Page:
Recently Rita Prins, WOW Executive Director, visited the Mgona Community. Here is an exert of her report.

As I walked the paths that weave around the closely built mud brick houses in Mgona I wondered what type of family situations I might find in the patient’s homes we were going to visit that day. Home Based Care (HBC) workers led the way through what felt like a never ending maze. Even though I had walked these paths many times, I knew I could never be prepared for the heart breaking situations we would encounter. When we stopped to rest in the shade of a building, waiting for others in our group to catch up, small children began to playfully sing “Azungu!!”, meaning “Foreigner!!”. A few even dared to touch my hand or arm for a brief moment before squealing and running off.

Soon we came up to a small two room house. The HBC workers called out our arrival and then pushed aside the thread bare sheet that hung in the doorway and invited us in. It took a few moments for my eyes to adjust to the darkness inside. The room had no windows with the only light coming from the doorway. Lying on the dirt floor in front of me was a very ill woman. She was so sick; she could not even acknowledge our presence other than opening her eyes every now and then.

The HBC workers explained that Emily was a 51 year old widow with 7 children. Currently she was staying in her brother’s house but because he needed to go out each day to find piece work, Emily was alone. I didn’t know where Emily’s children were and she was in no state to be asked.

We were told that Emily had just begun ARVs three months earlier but because she was so sick it could take a long time to improve her condition, if at all. ARVs need to be taken with food and Emily’s symptoms would not allow her to swallow anything solid. The HBC workers shared that Emily’s life was an example of why their job is so important. As they walked through the streets of Mgona they talk with community members, educating them about why people need to get tested for HIV early. If it’s left too late then the ARVs may not work and if parents keep dying, more and more children will be left to survive on their own. Unfortunately many people don’t believe that ARVs can help and if they take sick family members to the hospital to get tested and receive medicine then they will only prolong their illness causing them to be a burden on the family for a longer time which is very difficult for families living in survival mode.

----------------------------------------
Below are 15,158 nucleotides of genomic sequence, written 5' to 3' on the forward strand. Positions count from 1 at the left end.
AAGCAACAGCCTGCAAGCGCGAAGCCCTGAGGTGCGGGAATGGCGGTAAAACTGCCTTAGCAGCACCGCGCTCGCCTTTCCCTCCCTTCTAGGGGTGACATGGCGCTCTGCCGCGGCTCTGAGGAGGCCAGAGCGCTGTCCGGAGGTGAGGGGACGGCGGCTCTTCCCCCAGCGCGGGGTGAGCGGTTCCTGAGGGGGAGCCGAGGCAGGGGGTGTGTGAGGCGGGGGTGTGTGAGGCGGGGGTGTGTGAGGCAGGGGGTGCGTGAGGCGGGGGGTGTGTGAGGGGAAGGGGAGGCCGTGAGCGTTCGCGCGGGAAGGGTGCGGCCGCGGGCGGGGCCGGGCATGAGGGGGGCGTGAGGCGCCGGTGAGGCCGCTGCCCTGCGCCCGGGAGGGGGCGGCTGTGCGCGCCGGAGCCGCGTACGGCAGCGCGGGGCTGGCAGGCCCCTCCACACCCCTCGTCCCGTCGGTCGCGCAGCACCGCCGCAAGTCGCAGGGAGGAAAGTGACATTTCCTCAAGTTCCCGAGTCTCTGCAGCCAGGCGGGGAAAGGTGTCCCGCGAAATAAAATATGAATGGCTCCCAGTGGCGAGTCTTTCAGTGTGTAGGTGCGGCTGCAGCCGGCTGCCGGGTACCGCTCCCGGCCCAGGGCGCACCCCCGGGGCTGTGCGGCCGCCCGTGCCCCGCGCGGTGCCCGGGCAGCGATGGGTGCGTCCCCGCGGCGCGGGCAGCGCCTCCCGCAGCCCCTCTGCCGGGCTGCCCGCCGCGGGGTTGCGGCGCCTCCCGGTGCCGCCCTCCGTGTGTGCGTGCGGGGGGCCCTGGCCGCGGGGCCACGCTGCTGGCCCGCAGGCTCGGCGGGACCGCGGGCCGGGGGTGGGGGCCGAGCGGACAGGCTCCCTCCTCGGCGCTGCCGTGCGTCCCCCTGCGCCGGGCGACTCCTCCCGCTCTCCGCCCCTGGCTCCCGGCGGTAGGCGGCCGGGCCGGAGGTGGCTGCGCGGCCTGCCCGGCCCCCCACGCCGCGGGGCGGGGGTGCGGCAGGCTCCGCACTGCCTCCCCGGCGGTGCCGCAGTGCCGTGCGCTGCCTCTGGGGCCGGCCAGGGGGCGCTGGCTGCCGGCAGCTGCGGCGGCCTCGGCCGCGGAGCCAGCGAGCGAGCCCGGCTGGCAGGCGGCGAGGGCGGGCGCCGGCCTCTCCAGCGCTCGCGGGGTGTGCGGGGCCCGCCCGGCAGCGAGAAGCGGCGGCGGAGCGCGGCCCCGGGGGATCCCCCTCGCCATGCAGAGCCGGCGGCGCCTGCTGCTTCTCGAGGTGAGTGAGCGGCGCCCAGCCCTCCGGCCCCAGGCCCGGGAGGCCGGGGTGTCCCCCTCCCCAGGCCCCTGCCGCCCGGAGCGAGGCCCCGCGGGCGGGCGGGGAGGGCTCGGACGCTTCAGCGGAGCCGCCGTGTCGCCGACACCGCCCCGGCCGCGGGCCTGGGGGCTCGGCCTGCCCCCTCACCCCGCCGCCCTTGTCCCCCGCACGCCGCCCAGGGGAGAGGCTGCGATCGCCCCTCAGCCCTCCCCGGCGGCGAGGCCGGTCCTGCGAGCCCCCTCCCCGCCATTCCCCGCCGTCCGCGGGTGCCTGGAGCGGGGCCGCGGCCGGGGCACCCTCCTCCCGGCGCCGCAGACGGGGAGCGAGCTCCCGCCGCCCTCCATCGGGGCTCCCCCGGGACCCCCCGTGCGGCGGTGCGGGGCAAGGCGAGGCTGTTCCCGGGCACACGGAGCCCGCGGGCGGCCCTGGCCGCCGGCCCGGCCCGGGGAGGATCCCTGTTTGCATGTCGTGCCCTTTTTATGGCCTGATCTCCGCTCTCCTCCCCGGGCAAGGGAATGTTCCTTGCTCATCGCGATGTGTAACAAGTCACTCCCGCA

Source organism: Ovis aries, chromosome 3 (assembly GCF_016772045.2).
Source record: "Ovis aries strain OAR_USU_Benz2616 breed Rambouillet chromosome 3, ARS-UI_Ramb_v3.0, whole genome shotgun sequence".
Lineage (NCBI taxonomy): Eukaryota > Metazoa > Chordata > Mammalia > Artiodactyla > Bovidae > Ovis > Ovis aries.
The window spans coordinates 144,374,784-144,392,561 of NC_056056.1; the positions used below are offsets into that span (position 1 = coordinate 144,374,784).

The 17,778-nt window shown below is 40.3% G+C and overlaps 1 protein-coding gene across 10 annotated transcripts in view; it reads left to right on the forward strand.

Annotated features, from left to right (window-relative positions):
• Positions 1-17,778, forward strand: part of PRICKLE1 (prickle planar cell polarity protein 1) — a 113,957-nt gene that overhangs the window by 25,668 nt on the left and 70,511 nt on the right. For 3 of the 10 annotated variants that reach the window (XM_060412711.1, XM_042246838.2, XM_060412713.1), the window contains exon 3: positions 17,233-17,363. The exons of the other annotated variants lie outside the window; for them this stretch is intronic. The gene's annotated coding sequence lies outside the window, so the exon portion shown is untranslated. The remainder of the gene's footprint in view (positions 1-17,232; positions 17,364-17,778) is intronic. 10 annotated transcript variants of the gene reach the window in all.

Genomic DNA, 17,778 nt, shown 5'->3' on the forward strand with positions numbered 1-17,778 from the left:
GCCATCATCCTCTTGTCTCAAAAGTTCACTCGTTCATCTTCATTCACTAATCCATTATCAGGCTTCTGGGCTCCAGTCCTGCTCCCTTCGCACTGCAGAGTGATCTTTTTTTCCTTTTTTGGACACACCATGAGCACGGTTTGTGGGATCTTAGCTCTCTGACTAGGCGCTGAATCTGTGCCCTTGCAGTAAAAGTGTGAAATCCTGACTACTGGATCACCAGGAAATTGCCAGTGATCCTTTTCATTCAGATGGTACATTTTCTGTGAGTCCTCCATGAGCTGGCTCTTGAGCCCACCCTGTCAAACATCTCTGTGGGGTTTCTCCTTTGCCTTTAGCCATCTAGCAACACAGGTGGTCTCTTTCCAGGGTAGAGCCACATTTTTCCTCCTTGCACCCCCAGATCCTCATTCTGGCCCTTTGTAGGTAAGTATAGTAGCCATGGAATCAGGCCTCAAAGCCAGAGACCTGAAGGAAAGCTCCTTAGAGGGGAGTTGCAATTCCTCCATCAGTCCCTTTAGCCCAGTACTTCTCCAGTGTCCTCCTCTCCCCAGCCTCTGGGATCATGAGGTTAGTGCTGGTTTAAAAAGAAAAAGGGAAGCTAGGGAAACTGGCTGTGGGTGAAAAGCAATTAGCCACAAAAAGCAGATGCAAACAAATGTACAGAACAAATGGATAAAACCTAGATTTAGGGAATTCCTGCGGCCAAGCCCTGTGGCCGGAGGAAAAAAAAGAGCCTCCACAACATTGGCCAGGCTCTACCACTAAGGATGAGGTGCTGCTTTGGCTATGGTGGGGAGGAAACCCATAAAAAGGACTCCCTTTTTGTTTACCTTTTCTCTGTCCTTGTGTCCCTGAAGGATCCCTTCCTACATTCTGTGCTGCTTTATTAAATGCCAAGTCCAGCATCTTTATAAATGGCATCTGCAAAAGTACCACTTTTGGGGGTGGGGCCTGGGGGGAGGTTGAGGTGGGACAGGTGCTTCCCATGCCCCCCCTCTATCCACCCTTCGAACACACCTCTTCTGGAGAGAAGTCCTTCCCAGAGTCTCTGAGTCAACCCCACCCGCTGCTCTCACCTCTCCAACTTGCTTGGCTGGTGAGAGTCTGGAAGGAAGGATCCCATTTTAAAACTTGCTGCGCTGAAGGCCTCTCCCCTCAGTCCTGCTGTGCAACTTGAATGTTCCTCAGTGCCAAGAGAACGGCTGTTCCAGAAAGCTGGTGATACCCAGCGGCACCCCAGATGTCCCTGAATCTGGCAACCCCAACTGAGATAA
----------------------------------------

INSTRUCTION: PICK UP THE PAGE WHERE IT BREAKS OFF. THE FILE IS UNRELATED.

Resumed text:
More than half of the HBC workers in Mgona are HIV positive themselves and they are beautiful examples of lives that can be lived fully, lives that can be used by God to touch others. This is the message they are giving to the community as they walk through the streets of Mgona. Please pray for Emily and many others like her, as well as the HBC workers that sacrifice their time and emotions to reach out with the love of God every day.